Co-founder Jenny O’Neill told Dynamic Business that a quartet of private investors with “knowledge of and great contacts in the digital health market” participated in Medtech startup’s first-ever funding round, which will help it realise its sales and marketing plan, grow its customer support team and expand globally.
She said EpiSoft was previously awarded a $250,000 government grant in 2013 to prove the platform’s efficacy in cancer management. She added, “We now have cancer centres in five states of Australia and several more in plan for roll-out in the future.”
“We want to establish a global network of health professionals who use the platform to care for their patients and leverage information in the system to identify safer, more effective treatments for chronic conditions like cancer and Crohn’s Disease plus mental health and addiction disorders,” O’Neill said.
“Although we are in the early stages of that journey, EpiSoft has already generated many scientific publications and facilitated great careers in medicine and science.”
O’Neill is a graduate of SBE Australia’s Springboard Accelerator for female tech entrepreneurs, and credits the NFP program with playing a major role in not only crafting “a tight message for EpiSoft’s investor slide deck” but also “strengthening the team’s verbal pitch”.
Asked about the timing of EpiSoft first-ever funding round, O’Neill said investors have generally been reluctant to invest in digital health companies seeking to raise between $500,000 and $3,000,000 to grow beyond the ‘teenage stage’.
“Seed funding for early-stage companies is an easier cheque to write for a single investor and there are newly created government tax incentives for private investors to invest in innovative small companies,” O’Neill explained. “Once you reach a certain amount of revenue but have yet to achieve profitability, you end up wanting a funding round that is too big for the private angel networks and too small for most of the VCs.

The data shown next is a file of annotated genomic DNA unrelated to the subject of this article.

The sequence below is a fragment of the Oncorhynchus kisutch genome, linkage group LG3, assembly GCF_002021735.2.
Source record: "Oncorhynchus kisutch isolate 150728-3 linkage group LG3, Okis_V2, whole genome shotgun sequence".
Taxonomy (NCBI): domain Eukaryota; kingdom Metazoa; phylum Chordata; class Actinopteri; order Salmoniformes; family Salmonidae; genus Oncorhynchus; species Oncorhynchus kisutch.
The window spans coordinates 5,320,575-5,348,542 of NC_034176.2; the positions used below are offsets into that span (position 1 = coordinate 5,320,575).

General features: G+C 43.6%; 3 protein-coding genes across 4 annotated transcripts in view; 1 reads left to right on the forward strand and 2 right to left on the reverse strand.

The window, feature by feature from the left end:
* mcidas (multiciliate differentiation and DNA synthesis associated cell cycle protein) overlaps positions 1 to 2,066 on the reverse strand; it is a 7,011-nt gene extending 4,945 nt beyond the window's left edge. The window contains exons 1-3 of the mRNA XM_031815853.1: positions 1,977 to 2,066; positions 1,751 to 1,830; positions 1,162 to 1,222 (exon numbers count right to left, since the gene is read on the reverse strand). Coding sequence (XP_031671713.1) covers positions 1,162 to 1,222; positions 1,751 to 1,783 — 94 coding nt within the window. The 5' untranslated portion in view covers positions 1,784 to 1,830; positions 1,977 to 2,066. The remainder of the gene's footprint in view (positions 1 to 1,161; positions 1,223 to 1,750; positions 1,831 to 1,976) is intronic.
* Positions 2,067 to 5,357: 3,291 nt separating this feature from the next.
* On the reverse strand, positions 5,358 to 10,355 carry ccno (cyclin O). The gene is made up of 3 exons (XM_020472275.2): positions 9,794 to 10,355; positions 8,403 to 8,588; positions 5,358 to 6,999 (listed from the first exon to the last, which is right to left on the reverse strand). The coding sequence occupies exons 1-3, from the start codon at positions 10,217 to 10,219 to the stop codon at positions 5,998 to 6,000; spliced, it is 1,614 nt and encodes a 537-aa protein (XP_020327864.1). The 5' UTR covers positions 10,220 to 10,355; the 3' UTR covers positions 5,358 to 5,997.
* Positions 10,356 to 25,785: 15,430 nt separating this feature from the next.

“A lot of technology businesses struggle in this in-between or ‘teenage’ stage – they are no longer children but not fully grown up either. Most of them get bought out by larger businesses before they have a chance to prove what they can do using growth funds and with the management team they’ve got. It is much quicker to scale a global business from a position of solid market traction and revenue but I think investors look at the track record of how long it took you to get there running the business on customer sales and cash flow alone and think you are incapable of growth. There are a lot of businesses at the ‘teenage stage’ which represent excellent value for money for investors and hence a greater return on investment.”
O’Neill, who has served in health IT executive roles for more than 20 years, said the lack of funding for ‘teenaged’ digital health companies has been compounded by “a generally-held belief that female-led businesses should be bought out rather than backed because women aren’t bullish or technical enough to create and run a sustainable, high-growth tech business”.
“When presenting to an investor, men can talk about football and immediately build rapport,” she said. “So, there are multiple biases straight off the bat. I have also seen a lot of pitches by men and women over the last 18 months and have definitely seen a lot more men in the ‘show pony’ category than women. Women have a greater tendency to tell it like it is and play down their business accomplishments. Wise investors know the difference between being able to command a stage and incorporate the latest buzz words – and being able to run a successful business – but not all would-be investors are wise.
“I have met young men from investment backgrounds building digital health tech businesses and getting strong investment for pre-revenue businesses and I have looked at their business models and struggled to work out who is going to pay. On the other hand, if you have come from the digital health tech sector and have seen so many problems and opportunities up close and personal over so many years and know exactly who will pay and what for, and yet businesses like mine with our level of experience struggle to get investment, that tells me there is something totally out of whack in our investment sector. I don’t know what would eliminate the bias as it is pretty entrenched. More education on which globally successful companies were led by women would be a good starting point.”